Meghan Hendley-Lopez
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Visual Vernacular: Curator and Collector Christopher Higham

Visual Vernacular: Curator and Collector Christopher Higham
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Anders Moseholm, “The Red Chair,” 2024 (detail).


Visual Vernacular is not only interested in the artists behind the work but also the masterminds behind the exhibitions who bring together various categories of talent here in Houston. One of the masterminds behind a very successful group show, now in its sixth year in existence, is local collector and curator Christopher Higham. After exploring the art world for ten years, eight of those as a collector, Higham has used his eye to scoop up the best talent that is well known and those artists that perhaps have not had their turn in the spotlight. It seems that group shows thrive here in Houston when paired with other senses such as sound and taste and Higham has always had the right recipe for such an evening.


A tall stately man with a rapid wit and sharp eye has been bringing together fascinating artists for a spring group show including music, food, and libations. Five out of the six years, Higham has also collaborated with collector (distinguished artist and gentleman in his own right) Michel Muylle on these pop up evenings. This Saturday, the alliance of C & M present Ladies and Gentlemen, Boys and Girls… which includes seventeen artists of various career levels and mediums hung throughout the halls of Spring Street Studios. Transforming a studio space into a space of mini studios, visitors will be able to roam amongst the works and visit with the artists. “You come to see x but you also see y and you enjoy them just as much as x,” says Higham.


An assemblage of paintings, ceramics, glass, sculpture, works on paper, photography, and instillation art are included for this one night only event. “A few of my favorites in the show include Anders Moseholm for his brilliant use of lighting,” says Higham. “Rachel Gardner makes incredible paper mache wolves. Rahul and Anika Mitra are a father and daughter team who have never shown together and have promised some interesting collaborative pieces. I’m also happy to have Violeta Alvarez included in this show for she is one of the premier rock photographers in Houston.”



Daniel Brents, “Convergence.”


Other artists in this enticing show include internationally recognized architecture photographer and artist Joe Aker who is known for his unique captures of the sculptural and modern, momentous images for the eye. An interesting tidbit of information: His work is also a part of the permanent collection at the Museum of Fine Arts, Houston. Daniel Brents, who has lived and worked in Europe, Southeast Asia, and the Middle East, as well as in every region of the United States, exhibits work in both painting and drawing with subjects circling the dynamics of permanence and change.


Two artist of immediate interest include painter Anders Moseholm, whose improvisations and interpretations of empty old interiors, modern life and cityscapes portray a familiar memory but with a haunting atmosphere similar to those eerie frames in suspenseful movies such as those of Hitchcock. Abidemi Olowonira embraces his birthplace of Lagos, Nigeria with its abundant history of sculptures and contemporary regenerative arts. His first artistic experiences include those in his grandmother’s tie and dye workshop whereas now she works with leather to create modern stories through shapes and space.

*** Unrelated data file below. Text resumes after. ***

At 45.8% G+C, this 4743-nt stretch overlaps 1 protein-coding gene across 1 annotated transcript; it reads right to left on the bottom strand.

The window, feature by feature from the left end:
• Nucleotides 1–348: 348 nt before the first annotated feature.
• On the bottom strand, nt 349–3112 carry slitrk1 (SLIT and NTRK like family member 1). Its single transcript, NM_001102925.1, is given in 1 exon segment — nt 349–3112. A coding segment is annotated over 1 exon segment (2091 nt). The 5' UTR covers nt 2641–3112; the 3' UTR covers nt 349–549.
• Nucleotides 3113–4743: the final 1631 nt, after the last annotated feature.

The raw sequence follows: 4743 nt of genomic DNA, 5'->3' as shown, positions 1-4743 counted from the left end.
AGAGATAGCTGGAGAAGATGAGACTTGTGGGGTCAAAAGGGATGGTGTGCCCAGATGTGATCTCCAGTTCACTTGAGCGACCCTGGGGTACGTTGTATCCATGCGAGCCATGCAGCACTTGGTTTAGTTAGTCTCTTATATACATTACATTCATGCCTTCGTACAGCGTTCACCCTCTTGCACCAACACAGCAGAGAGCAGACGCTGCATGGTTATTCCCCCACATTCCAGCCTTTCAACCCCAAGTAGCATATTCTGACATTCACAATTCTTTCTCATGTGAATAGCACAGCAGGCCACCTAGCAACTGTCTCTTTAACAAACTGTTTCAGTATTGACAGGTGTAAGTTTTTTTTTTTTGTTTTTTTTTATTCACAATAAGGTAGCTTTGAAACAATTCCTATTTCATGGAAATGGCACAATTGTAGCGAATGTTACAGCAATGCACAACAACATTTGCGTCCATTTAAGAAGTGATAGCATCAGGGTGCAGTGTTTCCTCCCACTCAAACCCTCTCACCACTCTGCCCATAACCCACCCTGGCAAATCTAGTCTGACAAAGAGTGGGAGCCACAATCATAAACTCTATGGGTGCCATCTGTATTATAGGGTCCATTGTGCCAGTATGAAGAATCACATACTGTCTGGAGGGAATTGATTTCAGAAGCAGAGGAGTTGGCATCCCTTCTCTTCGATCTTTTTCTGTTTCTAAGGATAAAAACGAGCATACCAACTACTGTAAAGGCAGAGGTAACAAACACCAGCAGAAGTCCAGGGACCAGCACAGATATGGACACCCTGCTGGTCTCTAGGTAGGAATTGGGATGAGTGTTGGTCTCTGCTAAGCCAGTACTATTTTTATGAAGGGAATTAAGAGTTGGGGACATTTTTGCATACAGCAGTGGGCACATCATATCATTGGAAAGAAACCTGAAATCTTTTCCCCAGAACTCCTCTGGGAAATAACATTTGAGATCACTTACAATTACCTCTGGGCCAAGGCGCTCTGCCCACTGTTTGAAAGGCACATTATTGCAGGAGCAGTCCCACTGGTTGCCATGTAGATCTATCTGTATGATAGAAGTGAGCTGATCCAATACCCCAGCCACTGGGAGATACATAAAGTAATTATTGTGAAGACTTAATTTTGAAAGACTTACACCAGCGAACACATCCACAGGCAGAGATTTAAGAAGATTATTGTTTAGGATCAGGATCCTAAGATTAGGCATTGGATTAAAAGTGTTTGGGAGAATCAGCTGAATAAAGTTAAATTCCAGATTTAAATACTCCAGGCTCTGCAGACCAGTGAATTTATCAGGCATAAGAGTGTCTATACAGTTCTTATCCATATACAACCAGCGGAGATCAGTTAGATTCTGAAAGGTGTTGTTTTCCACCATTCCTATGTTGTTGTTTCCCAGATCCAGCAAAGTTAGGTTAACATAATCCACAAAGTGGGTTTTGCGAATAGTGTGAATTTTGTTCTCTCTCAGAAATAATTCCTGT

Ceramic artist Susan Budge will be displaying work of colorful textures tied into her ongoing inspirations of mythology, illusions and psychology. Miniature plays and scenes orchestrated in antique suitcases will be featured by mixed media artist Mark Hicks. Artist Marshall Harris extracts elements from the process of observation in his photographs and drawings, some inspired by his design work that includes exhibits for zoos and aquaria in Antwerp and Taiwan as well as for US Aquaria and Science Museums. Intensive detail and angles both power his work.



Sandra de la Rosa, “Untitled.”


Painter Sandra de la Rosa‘s creations revolve around merging structures of various surfaces from architectural models, archival images, and dilapidated structures to construct elusive and impossible realities in her work. The exploration of constructing figure reversals that both remove and replace information is at the center of oil painter and photographer Megan Spacek’s bodies of work. Fashion advertising, IKEA catalogs and Internet ads are pillars in her inspiration as she fractures them on both canvas and in frames. Other artists include Chadwick and Spector along with Deck WGF.


This event usually draws the crowd of both the seasoned veteran of art hopping along with those who are just getting their feet wet. As for the Houston arts scene, I think it is in great shape,” proclaims Higham. “For the public that isn’t attending art openings and events, they need to because it isn’t the snooty exclusive world they think it is. The scene here is actually very inclusive not exclusive. If they actually come out and experience these events, they will realize what truly awaits them.”


Ladies and Gentlemen, Boys and Girls… takes place on Saturday, May 21 from 6 to 10 pm at Spring Street Studios (1824 Spring Street). Jo Bird and Company are also slated to perform throughout the evening and the event will feature fashions by Jose Sanchez. Drinks and bites will be provided by Karbach Brewing Co., Dripping Springs Vodka, and Ritual. The event is free, but there is a $10 suggested donation to benefit the Houston Baptist University Master of Fine Arts Scholarship Fund.